Toward the end of our journey through the cave we had to forgo hiking and actually swim through the underground river to progress through network. We were very adept at the swim, especially compared with the rest of the group.

Eventually our journey through the underground river came to an end and we made our way back to the surface. We dropped off our gear at the station then went to food-hut for lunch. An authentic Mexican buffet lunch was provided. We heeded the warming about the very hot and spicy sauces and had a mild lunch. Others in the group ignored those warnings to their own dismay.

Following lunch we were driven back to Playa del Carmen. We had about two hours here of free time before we could catch the water taxi back to Cozumel. We couldn’t leave any earlier, and we had to wait for the Chichen Itza tour to return so that all of the mainland tours could arrive at the ship at the same time.

wp-1481175087038.jpg

We spent some of this time at the beach. And even took a short break for ice cream before taking the water taxi back to the ship.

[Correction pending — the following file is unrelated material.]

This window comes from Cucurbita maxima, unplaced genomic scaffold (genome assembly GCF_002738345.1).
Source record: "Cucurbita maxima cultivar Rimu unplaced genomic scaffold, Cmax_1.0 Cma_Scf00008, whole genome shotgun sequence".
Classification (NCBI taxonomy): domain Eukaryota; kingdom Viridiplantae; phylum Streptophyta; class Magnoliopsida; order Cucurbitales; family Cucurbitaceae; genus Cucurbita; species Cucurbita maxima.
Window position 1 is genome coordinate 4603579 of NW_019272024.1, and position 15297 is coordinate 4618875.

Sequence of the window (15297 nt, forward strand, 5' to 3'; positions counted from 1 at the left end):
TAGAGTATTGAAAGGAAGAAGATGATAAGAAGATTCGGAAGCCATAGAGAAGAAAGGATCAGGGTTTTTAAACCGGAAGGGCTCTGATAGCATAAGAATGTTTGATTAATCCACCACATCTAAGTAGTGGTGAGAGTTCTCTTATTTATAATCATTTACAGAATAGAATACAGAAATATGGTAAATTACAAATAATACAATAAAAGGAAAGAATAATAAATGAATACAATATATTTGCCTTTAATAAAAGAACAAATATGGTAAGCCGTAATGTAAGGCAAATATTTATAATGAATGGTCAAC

wp-1481175101562.jpg

Tonight’s entertainment was David Guidice, who performed a Billy Joel tribute on piano. Always fun.

Tonight was also lobster night. We each had two lobster tails.

Tomorrow is a day at sea and our last full day of the cruise. We don’t plan to be very active, just more of the usual. If we don’t post tomorrow, we’ll post the following day.

Free purell squirts: 3

Total steps: 10,090

Total distanced caved: ~ half a mile underground, but a quarter mile through the jungle

 

The Atlantic Locks of the Panama Canal

Location: Colon, Panama

05-coltopan

Last night we posted the blog and tried to go to bed early for our early morning excursion to transit the Panama Canal. But things didn’t quite go as expected. Soon after uploading last night’s post we got notification that the ferry that is used for the excursion to transit the canal was down for repairs, and that our excursion was cancelled. Because it was so last minute, we were only given three options as a replacement:

  1. Going to a shopping mall in Panama City
  2. Visiting Portobelo, Panama which according to the tour description “is severely affected by poverty, the facilities are substandard”